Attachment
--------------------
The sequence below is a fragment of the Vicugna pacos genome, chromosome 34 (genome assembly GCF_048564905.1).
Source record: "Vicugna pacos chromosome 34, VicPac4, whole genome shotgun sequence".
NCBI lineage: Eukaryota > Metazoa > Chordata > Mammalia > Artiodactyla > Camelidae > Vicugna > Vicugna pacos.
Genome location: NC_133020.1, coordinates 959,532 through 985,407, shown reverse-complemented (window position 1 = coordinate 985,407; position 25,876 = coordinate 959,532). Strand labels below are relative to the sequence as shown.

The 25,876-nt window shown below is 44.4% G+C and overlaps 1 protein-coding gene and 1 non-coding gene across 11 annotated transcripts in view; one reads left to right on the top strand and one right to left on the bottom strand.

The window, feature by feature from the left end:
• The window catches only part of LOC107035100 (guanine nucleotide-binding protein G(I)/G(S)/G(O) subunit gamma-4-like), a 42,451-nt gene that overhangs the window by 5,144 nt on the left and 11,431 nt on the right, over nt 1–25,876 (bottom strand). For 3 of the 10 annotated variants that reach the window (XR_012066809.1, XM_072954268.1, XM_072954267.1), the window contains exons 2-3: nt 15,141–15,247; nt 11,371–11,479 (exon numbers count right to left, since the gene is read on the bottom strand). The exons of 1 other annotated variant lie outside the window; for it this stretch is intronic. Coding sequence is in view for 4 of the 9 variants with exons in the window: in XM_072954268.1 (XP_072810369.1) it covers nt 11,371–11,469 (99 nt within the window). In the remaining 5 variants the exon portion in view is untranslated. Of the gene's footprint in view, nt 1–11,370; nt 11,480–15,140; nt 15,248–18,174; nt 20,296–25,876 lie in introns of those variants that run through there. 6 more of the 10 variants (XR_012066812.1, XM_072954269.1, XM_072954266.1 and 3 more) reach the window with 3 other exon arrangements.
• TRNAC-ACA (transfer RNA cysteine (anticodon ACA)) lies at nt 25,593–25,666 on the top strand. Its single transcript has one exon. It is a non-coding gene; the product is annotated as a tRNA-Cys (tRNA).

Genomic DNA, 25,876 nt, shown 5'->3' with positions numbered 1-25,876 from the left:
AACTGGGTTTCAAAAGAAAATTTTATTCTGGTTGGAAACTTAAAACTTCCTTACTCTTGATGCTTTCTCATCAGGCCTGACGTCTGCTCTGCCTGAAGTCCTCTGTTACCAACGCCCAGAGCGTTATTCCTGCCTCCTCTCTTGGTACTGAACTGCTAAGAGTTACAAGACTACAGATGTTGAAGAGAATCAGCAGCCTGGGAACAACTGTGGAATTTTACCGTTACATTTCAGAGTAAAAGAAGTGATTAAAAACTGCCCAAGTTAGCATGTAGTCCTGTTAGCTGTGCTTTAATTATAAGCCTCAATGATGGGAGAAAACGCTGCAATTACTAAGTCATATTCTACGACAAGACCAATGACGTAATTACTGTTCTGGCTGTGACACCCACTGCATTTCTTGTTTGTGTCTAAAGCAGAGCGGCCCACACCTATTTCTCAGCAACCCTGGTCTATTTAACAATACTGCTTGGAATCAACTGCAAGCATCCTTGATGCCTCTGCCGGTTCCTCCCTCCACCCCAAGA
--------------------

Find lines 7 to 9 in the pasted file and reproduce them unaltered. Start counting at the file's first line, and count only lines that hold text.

• The window catches only part of LOC107035100 (guanine nucleotide-binding protein G(I)/G(S)/G(O) subunit gamma-4-like), a 42,451-nt gene that overhangs the window by 5,144 nt on the left and 11,431 nt on the right, over nt 1–25,876 (bottom strand). For 3 of the 10 annotated variants that reach the window (XR_012066809.1, XM_072954268.1, XM_072954267.1), the window contains exons 2-3: nt 15,141–15,247; nt 11,371–11,479 (exon numbers count right to left, since the gene is read on the bottom strand). The exons of 1 other annotated variant lie outside the window; for it this stretch is intronic. Coding sequence is in view for 4 of the 9 variants with exons in the window: in XM_072954268.1 (XP_072810369.1) it covers nt 11,371–11,469 (99 nt within the window). In the remaining 5 variants the exon portion in view is untranslated. Of the gene's footprint in view, nt 1–11,370; nt 11,480–15,140; nt 15,248–18,174; nt 20,296–25,876 lie in introns of those variants that run through there. 6 more of the 10 variants (XR_012066812.1, XM_072954269.1, XM_072954266.1 and 3 more) reach the window with 3 other exon arrangements.
• TRNAC-ACA (transfer RNA cysteine (anticodon ACA)) lies at nt 25,593–25,666 on the top strand. Its single transcript has one exon. It is a non-coding gene; the product is annotated as a tRNA-Cys (tRNA).

Genomic DNA, 25,876 nt, shown 5'->3' with positions numbered 1-25,876 from the left: